View of bridge over Potomac near Little Pool.
I wasn’t super stoked for today’s hike, as it was supposed to be hot and humid as I made my way to the Little Pool campsite. And with so many campsite pumps being out of operation, I had no idea what I’d be facing. But first, a look at last night.

I spent most of the afternoon/evening working on these trail journals at Bay Farms, my great B&B in Williamsport.I tried to pick up some new Smart Water bottles, but the local convenience store didn’t carry them. (They pair with my Sawyer water filter.) Unfortunately, there was no time to visit with the nice people (cyclists) also staying over here, although most of them were old college friends, so they probably preferred to catch up with one another.

Although I’d hoped to be out the door by 8, I didn’t get started Man fishing on rocky shoal near dam.until 8:30. The morning wasn’t too bad. It wasn’t too warm out yet and my weighty pack didn’t seem so heavy. That changed quickly enough!

Heading Toward Little Pool

After hiking two hours, the skies clouded over and it got cooler. That was a welcome break! I decided that yesterday’s malaise was caused by dehydration, so I made sure to drink every mile. But then I started hitting pumps that were out of service, which got worrisome.

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View of red and white lock house on C&O Canal Towpath.
While the scenery was much the same today, there were some interesting spots featuring rough, craggy cliffs. There was a cool dam, and in one spot the path was suddenly on the far side of the canal instead of in between the Potomac and the old canals. A lot of interpretive signs talk about major escapes by the Confederate forces during the Civil War that occurred by crossing the Potomac. I always forget Maryland was a Union state.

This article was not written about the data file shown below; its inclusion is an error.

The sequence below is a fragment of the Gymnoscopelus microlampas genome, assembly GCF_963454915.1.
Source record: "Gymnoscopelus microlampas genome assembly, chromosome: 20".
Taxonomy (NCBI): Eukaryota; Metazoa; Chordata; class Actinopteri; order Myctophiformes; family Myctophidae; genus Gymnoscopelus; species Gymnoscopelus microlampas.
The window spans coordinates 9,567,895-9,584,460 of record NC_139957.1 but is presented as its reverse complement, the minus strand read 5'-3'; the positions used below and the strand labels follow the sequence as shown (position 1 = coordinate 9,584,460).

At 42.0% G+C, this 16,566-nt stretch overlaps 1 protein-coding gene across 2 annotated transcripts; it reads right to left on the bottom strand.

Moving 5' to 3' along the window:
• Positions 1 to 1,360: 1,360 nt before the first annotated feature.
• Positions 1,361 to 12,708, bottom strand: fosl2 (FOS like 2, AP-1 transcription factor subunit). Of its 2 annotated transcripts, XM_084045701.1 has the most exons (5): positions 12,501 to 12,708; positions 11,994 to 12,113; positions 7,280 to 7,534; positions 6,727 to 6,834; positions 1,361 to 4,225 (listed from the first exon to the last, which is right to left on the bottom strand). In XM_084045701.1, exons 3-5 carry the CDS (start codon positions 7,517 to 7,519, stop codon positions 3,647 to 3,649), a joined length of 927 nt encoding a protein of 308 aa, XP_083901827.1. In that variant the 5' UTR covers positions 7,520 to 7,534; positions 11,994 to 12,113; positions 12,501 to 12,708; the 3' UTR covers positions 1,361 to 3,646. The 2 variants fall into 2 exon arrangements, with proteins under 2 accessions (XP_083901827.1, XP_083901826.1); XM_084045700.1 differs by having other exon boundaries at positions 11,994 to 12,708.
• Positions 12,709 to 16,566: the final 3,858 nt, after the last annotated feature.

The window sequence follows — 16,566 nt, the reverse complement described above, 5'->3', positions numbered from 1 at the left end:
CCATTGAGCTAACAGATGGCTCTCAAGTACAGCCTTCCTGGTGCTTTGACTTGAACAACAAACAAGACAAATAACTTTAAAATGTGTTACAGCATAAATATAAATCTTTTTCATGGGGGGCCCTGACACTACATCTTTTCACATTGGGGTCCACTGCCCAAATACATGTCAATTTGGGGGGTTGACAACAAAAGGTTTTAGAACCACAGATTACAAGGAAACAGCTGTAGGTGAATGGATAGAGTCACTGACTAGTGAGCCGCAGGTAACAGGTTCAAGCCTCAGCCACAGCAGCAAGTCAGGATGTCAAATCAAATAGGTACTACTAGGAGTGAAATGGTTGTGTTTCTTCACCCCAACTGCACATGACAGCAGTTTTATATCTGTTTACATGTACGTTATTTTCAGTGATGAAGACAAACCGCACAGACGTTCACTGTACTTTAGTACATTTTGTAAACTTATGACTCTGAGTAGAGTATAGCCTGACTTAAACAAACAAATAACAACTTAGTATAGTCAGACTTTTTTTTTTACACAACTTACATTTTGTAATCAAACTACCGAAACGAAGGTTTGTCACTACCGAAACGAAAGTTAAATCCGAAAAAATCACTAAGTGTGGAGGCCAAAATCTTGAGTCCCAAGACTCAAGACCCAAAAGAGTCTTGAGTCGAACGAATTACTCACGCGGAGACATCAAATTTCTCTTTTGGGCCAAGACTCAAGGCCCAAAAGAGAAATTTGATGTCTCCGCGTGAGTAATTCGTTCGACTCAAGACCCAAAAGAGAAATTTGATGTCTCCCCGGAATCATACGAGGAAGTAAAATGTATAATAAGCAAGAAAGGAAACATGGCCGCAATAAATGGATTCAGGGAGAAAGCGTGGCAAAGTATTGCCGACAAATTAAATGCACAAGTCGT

There were far fewer people out on the path today, although cyclists regularly pedaled past. Most appear to be retirees.

Little Pool: Positives and Negatives

Slogged into the Little Pool campsite around 5 p.m. My biggest fear was realized: no handle on the pump, meaning the water is bad. I’d SO looked forward to soaking my body under a cold stream of water! I was so sweaty from the awful weather.Two couples in a canoe on a pond.

These campsites generally have access to the Potomac, but often require navigating a steep, muddy, downhill slope. The same was true here. I did find an alternative route that was a little better, although it required climbing over/balancing on tree roots. Still, I was able to wash up a little. I think I’ll have to filter this water for tomorrow.

Tonight I actually have a strong WiFi signal at my campsite, so I can post this trail journal entry on time (woo hoo!). I even was able to FaceTime with Ed. Nervous for tomorrow, which is a 23-mile (+37 km) day, which includes hiking up and over a steep mountain because the normal route through the Paw Paw Tunnel is under construction. Rats.


Today’s Miles: 20.8 (33.5 km)
PHT Miles to Date: 501.8 (807.6 km)
PHT Miles to Go: =248.2 (399.4 km)

©2018 Melanie McManus – All Rights Reserved

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